Book Review: Rewind by Catherine Ryan Howard

Andrew, the manager of Shanamore Holiday Cottages, watches his only guest via a hidden camera in her room. One night the unthinkable happens: a shadowy figure emerges onscreen, kills her and destroys the camera. But who is the murderer? How did they know about the camera? And how will Andrew live with himself?

Natalie wishes she’d stayed at home as soon as she arrives in the wintry isolation of Shanamore. There’s something creepy about the manager. She wants to leave, but she can’t – not until she’s found what she’s looking for…

This is an explosive story about a murder caught on camera. You’ve already missed the start. To get the full picture you must rewind the tape and play it through to the end, no matter how shocking…

‘Then Natalie saw the very last thing she was expecting to see here, in The Kiln, in Shanamore.
     A picture of her own face smiling up at her.’

‘Rewind’ is my second Catherine Ryan Howard book but it certainly won’t be my last based on my experience with her work so far. This book was tremendously well written and pretty hard to put down due to its twisty, compelling plot. What really stood out to me in this book though was the characters.

There was quite a variety of people in this book – more than I’d expected, in fact, before picking the novel up – and each and every one of them felt real. In some of these cases this was actually pretty disturbing considering what the people in question were like. There were a number of creepy and unsettling characters in this book and that, in itself, was enough to keep me guessing. Several people had the potential to be the killer who’d been captured on tape and each of them had some sort of motive too. It honestly was a little bit unnerving how realistically written some of these people were but it wasn’t just the more disturbing individuals who felt fleshed out and believable, everybody in this book did. The central character was well written with an interesting backstory and the same applies to the reporter involved too. I honestly didn’t feel like there was a weak character in the book which definitely added to the story.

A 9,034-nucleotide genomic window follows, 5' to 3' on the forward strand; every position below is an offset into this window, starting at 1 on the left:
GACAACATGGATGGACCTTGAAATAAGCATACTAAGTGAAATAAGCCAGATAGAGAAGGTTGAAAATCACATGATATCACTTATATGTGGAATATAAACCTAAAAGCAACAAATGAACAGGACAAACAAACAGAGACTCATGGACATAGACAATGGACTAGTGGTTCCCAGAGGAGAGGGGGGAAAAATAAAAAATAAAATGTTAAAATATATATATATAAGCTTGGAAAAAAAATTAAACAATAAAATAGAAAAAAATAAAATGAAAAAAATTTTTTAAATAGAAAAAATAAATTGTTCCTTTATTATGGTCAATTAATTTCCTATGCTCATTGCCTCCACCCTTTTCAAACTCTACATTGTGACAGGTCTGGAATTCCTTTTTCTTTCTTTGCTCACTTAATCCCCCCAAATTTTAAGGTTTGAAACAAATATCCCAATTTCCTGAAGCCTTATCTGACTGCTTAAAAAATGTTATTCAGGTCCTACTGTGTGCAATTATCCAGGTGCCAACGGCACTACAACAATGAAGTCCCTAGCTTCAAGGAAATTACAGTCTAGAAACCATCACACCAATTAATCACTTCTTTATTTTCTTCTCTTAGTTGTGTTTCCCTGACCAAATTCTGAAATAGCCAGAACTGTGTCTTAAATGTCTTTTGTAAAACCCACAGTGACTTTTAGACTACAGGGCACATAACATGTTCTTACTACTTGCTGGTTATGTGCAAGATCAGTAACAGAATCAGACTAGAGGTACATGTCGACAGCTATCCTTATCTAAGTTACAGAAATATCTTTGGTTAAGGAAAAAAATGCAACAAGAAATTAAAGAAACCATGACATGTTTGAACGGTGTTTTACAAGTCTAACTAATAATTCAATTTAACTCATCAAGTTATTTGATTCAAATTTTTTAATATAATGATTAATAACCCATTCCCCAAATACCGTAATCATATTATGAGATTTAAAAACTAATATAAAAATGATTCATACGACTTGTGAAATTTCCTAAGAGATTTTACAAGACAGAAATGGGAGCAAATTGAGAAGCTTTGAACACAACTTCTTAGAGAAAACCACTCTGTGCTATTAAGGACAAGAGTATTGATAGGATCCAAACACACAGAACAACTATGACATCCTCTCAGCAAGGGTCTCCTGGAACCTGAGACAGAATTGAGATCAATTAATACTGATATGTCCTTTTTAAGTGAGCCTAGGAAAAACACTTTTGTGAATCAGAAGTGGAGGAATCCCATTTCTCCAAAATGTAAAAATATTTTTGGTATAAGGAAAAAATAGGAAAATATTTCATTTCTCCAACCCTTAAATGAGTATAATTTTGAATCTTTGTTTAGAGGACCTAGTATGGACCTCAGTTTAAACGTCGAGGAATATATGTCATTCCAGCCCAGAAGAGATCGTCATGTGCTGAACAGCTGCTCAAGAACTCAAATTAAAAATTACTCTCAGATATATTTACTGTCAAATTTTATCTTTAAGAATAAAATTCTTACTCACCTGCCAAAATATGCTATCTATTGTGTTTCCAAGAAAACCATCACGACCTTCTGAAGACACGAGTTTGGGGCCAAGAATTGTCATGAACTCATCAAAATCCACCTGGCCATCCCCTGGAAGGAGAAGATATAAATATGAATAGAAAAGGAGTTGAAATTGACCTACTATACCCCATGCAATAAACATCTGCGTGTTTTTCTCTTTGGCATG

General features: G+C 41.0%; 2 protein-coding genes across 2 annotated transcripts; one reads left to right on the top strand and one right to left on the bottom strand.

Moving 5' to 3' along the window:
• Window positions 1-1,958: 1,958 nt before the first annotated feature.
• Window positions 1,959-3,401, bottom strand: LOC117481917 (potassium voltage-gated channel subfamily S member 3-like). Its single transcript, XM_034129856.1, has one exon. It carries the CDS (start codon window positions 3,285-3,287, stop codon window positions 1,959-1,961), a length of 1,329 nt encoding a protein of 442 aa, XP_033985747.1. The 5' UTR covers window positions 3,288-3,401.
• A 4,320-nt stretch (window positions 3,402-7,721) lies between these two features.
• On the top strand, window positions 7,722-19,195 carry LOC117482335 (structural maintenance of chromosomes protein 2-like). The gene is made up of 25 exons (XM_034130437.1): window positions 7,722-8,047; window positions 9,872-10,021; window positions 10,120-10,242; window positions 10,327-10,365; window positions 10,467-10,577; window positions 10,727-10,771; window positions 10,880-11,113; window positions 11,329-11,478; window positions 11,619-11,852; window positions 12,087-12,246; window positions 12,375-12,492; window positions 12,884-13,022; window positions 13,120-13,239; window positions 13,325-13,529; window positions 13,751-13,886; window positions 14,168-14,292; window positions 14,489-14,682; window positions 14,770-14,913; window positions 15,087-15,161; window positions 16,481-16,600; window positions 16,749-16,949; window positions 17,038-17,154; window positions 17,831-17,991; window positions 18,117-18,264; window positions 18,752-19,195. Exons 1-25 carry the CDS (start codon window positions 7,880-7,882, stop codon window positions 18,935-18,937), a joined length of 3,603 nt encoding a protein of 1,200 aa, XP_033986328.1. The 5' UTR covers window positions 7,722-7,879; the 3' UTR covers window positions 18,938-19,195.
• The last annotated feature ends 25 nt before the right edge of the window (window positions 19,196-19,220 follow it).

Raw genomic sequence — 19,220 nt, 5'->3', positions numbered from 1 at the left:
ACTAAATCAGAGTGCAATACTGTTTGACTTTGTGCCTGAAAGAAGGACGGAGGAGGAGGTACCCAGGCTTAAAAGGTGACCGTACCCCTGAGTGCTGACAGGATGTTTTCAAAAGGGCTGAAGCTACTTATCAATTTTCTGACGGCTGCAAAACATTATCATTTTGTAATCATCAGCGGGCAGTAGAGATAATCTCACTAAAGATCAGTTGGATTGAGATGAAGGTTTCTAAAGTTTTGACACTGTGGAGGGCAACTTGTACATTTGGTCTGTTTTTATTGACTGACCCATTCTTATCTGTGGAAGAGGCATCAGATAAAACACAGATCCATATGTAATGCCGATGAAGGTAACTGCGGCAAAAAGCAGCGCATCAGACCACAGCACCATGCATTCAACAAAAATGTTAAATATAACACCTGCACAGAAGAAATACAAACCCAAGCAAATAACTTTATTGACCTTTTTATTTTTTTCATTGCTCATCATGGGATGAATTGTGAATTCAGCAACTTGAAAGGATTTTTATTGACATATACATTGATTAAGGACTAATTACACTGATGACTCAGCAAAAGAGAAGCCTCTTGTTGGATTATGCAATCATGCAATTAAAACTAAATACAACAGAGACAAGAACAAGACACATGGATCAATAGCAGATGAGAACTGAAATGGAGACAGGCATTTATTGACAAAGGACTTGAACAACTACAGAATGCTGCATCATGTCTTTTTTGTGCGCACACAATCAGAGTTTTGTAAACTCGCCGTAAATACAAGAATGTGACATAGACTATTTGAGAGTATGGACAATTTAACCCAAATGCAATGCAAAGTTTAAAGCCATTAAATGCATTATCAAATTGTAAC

Considering the unusual way that ‘Rewind’ is written I’m not sure if some people would struggle slightly although if this is the case, and you do feel a little lost when starting the book, I honestly would urge you to carry on. There are a fair few points of view to follow, in varying timelines, but each of them is vital to the story and just incredibly well written. The odd timeline involved really works for the story that is told and I really enjoyed it. It allowed for twists and turns from several points in time to be revealed at various places throughout the story. The way that social media is portrayed in this book was also quite unsettling at times. It felt spot on, considering Natalie’s background, but it really highlighted some of the dangers of sharing too much of yourself online.

As a whole everything came together really well and was tied up wonderfully. I did guess who the killer was but at the same time I wasn’t entirely confident in my guess. I had several theories and there were quite a few big reveals along the way so this didn’t particularly take away from the overall enjoyment of the novel for me. The one thing that did lessen my enjoyment slightly however is a slight continuity error towards the end. There were two, technically, but one was pretty minor and I would have overlooked. The second of these, though, didn’t really impact upon the overall story or change the fact that everything came together well but it did grate on me slightly. It basically comes down to someone claiming not to have a phone and then, several pages later, stating that they do have one. In the circumstances of the conversation it did irritate me that this wasn’t picked up on; especially as, to avoid such an error, all that had to be said instead in the first conversation was that they didn’t have their phone with them (and I did go back to check that I wasn’t mistaken about this not being the case). Still as I said this didn’t lessen my enjoyment of the story too much, hence the still high rating.